Vienna and Nice attacks show terror ‘hasn’t gone away and can strike anywhere’

Terrorism has reared its ugly head yet again in Europe after a wave of brutal attacks in recent weeks.

Victims have been killed in Vienna, Paris and Nice as extremists and ISIS sympathisers attempt to sow fear among communities.

As the world deals with the coronavirus pandemic and countries are locked down, an expert says it serves as a grim reminder the terror threat hasn’t gone away.

Security specialist Will Geddes said people are realising “that international terrorism is alive and well – it hasn’t gone away”.

The terrorists are trying to claim they can “strike at any time and in anywhere”, he added.

His warning comes after the UK raised its terror threat level to "severe" – meaning an attack is "highly likely" – following the European attacks.

He said: “The biggest challenge is people get lulled into this false sense of security and think there hasn’t been an attack in a long time.

"They don’t think about it until it’s tangible and in your face.”

He added: “Vienna is a stark reminder that terrorism can strike pretty much anywhere.

“Terrorism is still alive and sadly well.”

Mr Geddes, the founder of the International Corporate Protection (ICP) Group, pointed out the recent atrocities happened shortly before Austria and France went into lockdown.

He said: “During the stringent parts of lockdown, many terrorists were under curfew and couldn’t move around, and could only chat online using messenger apps.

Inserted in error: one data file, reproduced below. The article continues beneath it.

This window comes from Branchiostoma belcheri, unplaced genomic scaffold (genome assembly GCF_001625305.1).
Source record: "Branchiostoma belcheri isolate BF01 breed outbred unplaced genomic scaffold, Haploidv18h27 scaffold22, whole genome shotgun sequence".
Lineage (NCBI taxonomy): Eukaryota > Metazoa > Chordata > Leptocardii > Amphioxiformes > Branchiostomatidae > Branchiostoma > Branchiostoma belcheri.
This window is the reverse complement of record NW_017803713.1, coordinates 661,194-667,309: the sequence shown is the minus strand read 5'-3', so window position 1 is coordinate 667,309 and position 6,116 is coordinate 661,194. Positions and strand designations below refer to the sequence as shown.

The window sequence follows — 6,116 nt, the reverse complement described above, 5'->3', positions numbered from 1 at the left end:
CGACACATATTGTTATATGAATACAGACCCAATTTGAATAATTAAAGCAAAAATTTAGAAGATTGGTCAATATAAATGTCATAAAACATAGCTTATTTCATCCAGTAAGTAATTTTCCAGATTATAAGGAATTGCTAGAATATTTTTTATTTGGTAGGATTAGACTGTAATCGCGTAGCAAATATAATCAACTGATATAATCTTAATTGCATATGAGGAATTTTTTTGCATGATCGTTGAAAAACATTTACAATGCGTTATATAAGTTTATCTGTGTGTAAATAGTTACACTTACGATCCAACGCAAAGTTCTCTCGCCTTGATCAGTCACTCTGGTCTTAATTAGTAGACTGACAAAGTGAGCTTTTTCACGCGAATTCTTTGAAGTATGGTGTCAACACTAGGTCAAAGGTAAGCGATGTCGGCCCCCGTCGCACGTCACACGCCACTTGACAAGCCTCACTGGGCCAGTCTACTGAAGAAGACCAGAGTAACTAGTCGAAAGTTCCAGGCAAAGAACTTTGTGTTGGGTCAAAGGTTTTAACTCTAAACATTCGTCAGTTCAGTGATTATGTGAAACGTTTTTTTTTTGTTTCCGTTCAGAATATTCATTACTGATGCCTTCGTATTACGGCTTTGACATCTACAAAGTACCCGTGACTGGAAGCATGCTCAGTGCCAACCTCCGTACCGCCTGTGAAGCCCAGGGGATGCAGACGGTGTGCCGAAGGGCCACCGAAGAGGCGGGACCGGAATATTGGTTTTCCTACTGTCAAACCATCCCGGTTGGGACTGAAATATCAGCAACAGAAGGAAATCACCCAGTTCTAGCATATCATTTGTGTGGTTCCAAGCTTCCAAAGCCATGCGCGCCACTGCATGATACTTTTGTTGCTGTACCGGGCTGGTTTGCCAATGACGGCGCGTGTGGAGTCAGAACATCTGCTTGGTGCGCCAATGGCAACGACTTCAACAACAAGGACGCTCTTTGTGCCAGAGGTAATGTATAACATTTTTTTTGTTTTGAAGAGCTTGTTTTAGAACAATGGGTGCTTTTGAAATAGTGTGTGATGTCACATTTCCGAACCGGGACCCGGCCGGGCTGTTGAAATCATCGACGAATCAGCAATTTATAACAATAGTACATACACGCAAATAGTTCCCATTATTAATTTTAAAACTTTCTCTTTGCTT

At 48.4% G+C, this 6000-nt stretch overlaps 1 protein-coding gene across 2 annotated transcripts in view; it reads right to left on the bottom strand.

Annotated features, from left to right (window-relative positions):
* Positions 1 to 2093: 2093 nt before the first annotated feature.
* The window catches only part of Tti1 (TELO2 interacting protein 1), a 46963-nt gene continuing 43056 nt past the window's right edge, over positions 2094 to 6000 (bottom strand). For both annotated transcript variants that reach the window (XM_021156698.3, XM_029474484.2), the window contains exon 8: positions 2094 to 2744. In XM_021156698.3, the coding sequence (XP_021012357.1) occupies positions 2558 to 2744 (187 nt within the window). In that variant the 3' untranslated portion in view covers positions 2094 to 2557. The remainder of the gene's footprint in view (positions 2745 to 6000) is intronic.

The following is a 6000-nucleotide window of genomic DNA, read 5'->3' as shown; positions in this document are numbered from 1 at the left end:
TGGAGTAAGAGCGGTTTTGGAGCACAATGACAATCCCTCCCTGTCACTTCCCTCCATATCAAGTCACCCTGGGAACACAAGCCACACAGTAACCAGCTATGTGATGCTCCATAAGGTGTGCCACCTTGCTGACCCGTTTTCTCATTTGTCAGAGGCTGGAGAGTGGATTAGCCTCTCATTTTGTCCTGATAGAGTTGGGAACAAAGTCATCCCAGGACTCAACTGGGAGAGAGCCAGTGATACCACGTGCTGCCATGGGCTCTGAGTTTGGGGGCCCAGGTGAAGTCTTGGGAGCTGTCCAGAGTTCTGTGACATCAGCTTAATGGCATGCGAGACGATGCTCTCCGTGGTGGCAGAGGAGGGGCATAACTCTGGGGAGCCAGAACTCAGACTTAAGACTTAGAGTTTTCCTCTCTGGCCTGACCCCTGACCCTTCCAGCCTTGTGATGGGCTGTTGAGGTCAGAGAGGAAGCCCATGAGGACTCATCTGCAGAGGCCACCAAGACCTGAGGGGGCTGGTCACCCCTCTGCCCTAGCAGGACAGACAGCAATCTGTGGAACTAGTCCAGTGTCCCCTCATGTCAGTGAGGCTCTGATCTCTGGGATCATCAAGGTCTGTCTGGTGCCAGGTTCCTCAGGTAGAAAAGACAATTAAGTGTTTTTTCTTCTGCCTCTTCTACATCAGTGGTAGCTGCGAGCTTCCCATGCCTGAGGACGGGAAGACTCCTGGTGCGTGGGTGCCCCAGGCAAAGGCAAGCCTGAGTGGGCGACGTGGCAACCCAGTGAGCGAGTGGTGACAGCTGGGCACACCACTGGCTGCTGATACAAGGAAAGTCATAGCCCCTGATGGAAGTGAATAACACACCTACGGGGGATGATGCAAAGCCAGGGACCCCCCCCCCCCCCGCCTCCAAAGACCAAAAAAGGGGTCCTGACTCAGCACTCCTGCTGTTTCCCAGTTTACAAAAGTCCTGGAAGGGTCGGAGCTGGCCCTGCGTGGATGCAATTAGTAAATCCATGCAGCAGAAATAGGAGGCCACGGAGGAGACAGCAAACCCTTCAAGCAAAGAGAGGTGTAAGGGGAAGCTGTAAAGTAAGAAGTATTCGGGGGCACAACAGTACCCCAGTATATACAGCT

“It moved terrorism onto a more communication level because they couldn’t get together and meet others.

“You have got these windows of opportunity that are now presenting themselves.

“I think there’s a commonality between the recent attacks in Vienna and Nice. They happened on the eve of lockdown.

  • Nice 'terrorist' tests positive for Covid-19 in French hospital after knife rampage

“It’s a case of ‘now or never’. It’s expediting the plan.

“They are going to want to find that window where people are together in one place.

“You have got everybody out in bars and restaurants, probably more than normally.”

He said the jihadists would see it as a case of “you either wait another month, or expedite the plan now”.

Whether they “get themselves killed now or in a month is irrelevant, other than to further the cause”, he added.

He also said Vienna isn’t an “identifiable or recognisable landmark” like Paris or London, so what we are seeing is a “shift in dynamic” from the terrorists.

  • Vienna terror attack: ISIS claims responsibility for deadly night of violence in Austrian capital

Mr Geddes said: “Their message is to say, we can strike at any time and in anywhere.

“It’s saying, ‘we are going to surprise you and attack you in places where you least expect it’.

“They are always going to look for the path of least resistance.”

Extremists are trying to claim no countries in Europe “should believe you are exempt from our possible attack”, he added.

Mr Geddes warned: “It’s not a resurgence – Islamic State never went away.

“They have continued to operate in Iraq and Syria. They are continually pushing their message out.”

But he said social distancing is “beneficial” in terms of safety, as people “are respecting people’s personal space more”.

And it means people “can’t come in too close without it seeming suspicious”.

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